Behind the story: how the Center revisited financial meltdown reporting

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Recently, the Center for Public Integrity published a series of three stories marking the five-year anniversary of the bankruptcy of Lehman Brothers Holdings Inc., which was followed by a $700 billion government bailout of the banking industry and the worst recession since the 1930s. In “After the Meltdown — Where are they now?” the Center revisited three primary drivers behind the economic collapse — the subprime lenders who fed the bubble, the Wall Street bankers who funded it and the government regulators who failed to keep disaster from occurring. The investigation revealed that few if any of these key players have been held accountable.

Senior reporter, Alison Fitzgerald was an integral force in this investigation, so we wanted to catch up with her for a behind-the-scenes look at this follow-up investigation.

Alison Fitzgerald joined the Center in April 2013 to help lead its financial reporting project and campaign finance coverage. Her coverage of the 2008 financial crisis and ensuing government bailout won her several awards, including the 2009 George Polk Award, the Sidney Hillman Prize for social justice reporting, and the "Best of the Best" from the Society of American Business Editors and Writers. 

What surprised you during the investigation?

Two things: In part two, I was stunned to see that the very people who lead the mortgage industry, and therefore the whole financial system, down a path of utter recklessness, were able to simply dust off their pants and get back in the game. There is no body — like a bar association — to impart standards and dole out discipline. And they appeared to see this as just another economic cycle to survive.

I was also surprised to find that none of [the former CEOs] had to fork over any of their money, even in civil lawsuits. This became more shocking to me when I read the lawsuits and officials reports that showed what appeared to be a flagrant disregard for their managerial and fiduciary duties.

What was the biggest challenge you faced in obtaining or analyzing the data?

There is so much information out there now about the financial crisis that requires sifting through and careful choosing of relevant documents. This was especially true of legal issues. The sheer volume of lawsuits is staggering. 

When I searched through federal court databases for “Richard Fuld” literally thousands of cases would come up, and then in those records there would be hundreds of documents. Trying to find those that were relevant, and determine with certainty that they had or had not been found liable was difficult — especially because they and most of their attorneys did not respond to my questions.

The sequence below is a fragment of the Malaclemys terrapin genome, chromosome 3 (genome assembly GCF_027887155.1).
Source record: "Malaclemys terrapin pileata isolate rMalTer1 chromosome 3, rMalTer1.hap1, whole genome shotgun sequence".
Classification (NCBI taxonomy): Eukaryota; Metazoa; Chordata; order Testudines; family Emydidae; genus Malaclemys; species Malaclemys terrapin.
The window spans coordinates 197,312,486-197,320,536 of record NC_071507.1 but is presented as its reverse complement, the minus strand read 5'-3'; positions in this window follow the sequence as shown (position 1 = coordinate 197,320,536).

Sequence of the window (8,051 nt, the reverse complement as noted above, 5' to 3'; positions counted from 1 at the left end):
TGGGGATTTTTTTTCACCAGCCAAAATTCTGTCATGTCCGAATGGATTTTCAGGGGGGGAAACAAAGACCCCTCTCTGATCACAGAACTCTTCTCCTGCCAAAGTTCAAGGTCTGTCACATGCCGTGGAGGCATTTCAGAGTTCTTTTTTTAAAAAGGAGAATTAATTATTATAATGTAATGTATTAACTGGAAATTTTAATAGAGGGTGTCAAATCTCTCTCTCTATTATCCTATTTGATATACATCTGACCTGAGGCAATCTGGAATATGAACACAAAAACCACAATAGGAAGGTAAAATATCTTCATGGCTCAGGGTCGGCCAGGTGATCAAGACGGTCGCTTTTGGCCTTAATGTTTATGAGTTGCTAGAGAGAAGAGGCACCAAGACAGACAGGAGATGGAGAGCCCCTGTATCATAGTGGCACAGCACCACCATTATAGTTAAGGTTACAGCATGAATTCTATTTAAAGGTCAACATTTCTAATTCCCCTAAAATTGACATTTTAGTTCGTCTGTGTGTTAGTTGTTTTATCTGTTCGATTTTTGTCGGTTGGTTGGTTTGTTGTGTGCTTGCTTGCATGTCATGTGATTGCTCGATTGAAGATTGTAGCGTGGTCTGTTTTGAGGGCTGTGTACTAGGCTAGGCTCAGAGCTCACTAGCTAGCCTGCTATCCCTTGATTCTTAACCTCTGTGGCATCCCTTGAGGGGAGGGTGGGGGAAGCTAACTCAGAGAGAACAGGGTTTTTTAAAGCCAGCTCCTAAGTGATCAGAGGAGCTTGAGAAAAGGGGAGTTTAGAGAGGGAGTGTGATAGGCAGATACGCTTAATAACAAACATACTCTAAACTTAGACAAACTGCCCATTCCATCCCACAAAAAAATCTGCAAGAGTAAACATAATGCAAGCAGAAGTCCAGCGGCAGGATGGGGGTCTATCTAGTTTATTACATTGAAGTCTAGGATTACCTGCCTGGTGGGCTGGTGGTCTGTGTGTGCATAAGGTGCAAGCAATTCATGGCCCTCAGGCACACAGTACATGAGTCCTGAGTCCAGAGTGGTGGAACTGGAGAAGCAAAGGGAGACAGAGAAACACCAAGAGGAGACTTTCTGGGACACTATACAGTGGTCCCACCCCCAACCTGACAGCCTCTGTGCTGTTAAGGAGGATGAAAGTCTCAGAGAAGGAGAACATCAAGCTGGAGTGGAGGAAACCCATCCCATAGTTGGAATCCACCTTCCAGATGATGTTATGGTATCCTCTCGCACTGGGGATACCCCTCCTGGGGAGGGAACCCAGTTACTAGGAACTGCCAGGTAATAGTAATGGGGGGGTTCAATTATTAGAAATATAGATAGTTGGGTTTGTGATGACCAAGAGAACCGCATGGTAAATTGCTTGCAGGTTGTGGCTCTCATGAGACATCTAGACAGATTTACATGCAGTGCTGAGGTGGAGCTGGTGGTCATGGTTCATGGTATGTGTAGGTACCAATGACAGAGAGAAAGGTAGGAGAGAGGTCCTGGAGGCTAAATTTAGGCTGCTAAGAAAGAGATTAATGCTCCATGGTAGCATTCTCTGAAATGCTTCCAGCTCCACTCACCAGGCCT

What outcome do you hope this investigation will result in?

One thing that happens in news a lot is that we move on and forget to go back and find out what happened later, after the urgent breaking story faded. I wanted to go back and look at what happened to these individuals who had dominated the financial news for so long — whom I had written about extensively in 2007-2009 — and use their stories to point out some disturbing truths. One of those truths is that we rarely find justice in financial crime, or financial wrongdoing. The laws are written differently for white collar criminals and the burden of proof is much higher. 

Given all that I hope that this series will spur a review of these systems and perhaps inspire some changes that make it so people in business and finance are forced to take responsibility for their actions, and the actions of the people whom they manage and direct.

What type of reaction has it sparked so far?

There has been enormous interest and outrage. I’ve been delightfully surprised by that really because I feared that people would see the stories and say, “Well, we already knew that.”  But the detail we were able gather has really captured readers and made them angry.

Any plans for a follow up report in the future?

We have a lot of follows planned. These include looking at whether the new laws and regulations are actually responsive to the problems that were revealed five years ago. And we plan to look at new vulnerabilities in our financial system coming from many areas, including how it marginalizes low-income people and how much more invulnerable the big banks have become.

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